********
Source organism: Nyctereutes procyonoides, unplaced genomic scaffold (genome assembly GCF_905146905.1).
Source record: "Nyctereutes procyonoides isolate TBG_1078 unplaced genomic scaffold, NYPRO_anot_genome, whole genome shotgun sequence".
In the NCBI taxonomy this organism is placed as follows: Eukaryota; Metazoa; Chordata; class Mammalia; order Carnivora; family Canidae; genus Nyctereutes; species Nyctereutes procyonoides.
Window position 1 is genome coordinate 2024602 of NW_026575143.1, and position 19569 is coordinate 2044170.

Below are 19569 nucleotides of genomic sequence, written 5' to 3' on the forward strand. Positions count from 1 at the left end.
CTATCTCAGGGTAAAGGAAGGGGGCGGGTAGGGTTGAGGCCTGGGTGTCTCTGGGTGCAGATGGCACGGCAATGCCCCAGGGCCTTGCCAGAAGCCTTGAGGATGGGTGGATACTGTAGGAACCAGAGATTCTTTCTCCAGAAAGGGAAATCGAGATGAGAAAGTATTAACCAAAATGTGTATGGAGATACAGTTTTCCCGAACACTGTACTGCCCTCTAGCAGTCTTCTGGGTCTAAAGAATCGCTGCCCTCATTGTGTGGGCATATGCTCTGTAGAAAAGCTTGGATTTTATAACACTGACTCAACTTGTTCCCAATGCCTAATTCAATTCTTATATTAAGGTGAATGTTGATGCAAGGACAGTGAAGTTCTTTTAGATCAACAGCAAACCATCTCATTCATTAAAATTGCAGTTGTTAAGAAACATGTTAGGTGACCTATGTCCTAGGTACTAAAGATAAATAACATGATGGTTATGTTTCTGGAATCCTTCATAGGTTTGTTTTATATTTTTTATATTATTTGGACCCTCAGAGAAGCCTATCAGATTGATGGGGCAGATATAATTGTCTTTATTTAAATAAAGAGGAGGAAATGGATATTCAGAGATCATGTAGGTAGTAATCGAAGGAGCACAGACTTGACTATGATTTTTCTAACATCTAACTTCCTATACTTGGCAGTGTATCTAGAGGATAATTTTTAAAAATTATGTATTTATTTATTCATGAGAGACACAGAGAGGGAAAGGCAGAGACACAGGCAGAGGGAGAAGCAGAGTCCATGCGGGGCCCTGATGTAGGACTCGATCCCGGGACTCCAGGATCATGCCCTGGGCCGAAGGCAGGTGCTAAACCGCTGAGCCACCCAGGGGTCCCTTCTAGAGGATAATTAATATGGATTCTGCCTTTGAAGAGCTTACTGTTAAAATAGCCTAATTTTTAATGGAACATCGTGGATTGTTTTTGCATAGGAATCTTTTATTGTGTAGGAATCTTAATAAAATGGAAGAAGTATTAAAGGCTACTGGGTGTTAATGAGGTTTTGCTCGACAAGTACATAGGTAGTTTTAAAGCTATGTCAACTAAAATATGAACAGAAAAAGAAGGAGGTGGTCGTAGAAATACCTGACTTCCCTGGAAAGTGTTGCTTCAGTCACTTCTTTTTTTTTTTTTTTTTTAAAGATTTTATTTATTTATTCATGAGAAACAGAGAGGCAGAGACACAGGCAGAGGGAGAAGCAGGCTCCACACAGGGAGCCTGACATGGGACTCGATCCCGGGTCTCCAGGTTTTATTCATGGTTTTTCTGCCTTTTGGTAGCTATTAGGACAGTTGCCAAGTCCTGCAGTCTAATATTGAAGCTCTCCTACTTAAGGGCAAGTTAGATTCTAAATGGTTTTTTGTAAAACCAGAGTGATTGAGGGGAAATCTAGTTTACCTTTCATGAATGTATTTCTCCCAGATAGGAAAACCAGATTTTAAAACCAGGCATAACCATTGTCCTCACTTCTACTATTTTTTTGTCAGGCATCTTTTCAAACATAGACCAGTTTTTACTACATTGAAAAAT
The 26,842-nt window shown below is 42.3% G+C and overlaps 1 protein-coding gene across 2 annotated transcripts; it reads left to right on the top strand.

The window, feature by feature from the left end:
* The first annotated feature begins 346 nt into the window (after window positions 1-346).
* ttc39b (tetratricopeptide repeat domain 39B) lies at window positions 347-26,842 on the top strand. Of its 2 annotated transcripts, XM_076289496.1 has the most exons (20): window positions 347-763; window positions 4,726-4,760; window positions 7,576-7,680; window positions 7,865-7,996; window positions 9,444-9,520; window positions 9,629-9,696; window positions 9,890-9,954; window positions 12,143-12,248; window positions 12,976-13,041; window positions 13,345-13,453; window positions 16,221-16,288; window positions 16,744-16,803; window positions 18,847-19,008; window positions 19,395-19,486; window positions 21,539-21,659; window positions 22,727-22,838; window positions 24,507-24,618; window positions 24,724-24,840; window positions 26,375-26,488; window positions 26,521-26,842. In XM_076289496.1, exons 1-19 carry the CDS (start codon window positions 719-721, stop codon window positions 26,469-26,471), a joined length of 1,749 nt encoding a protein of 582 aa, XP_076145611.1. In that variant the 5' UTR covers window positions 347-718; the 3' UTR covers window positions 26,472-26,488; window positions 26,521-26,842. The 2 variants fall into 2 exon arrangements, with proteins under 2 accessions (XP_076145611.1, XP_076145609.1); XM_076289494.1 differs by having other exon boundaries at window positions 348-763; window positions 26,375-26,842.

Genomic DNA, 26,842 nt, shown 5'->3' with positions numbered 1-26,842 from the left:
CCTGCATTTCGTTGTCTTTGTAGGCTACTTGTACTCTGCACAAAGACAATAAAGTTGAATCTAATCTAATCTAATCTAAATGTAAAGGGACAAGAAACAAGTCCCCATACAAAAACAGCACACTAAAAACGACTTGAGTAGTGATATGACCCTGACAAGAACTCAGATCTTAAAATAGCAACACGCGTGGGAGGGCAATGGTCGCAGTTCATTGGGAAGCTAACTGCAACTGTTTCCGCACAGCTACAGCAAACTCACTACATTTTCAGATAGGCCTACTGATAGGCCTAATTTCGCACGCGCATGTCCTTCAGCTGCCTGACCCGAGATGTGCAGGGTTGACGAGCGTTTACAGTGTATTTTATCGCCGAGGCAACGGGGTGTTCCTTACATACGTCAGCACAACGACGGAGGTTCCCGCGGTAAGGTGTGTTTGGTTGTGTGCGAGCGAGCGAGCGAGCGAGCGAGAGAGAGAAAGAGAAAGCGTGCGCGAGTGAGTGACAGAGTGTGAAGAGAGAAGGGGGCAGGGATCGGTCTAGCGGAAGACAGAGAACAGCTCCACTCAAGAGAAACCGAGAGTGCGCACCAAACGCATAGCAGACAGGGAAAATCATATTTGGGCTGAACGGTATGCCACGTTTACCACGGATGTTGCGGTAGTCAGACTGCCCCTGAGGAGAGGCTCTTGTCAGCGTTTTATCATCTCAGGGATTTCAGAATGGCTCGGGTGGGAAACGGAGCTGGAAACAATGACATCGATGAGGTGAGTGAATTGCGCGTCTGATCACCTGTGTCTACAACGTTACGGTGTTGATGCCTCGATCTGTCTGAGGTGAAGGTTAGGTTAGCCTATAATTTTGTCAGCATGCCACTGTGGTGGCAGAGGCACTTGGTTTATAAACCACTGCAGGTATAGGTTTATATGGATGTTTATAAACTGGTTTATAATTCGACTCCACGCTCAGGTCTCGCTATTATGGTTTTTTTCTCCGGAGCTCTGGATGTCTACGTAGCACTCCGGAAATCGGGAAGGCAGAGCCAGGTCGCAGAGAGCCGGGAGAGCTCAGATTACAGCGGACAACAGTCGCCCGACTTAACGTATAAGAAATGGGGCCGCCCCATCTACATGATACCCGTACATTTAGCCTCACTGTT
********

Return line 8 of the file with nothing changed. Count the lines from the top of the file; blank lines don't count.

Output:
The window, feature by feature from the left end: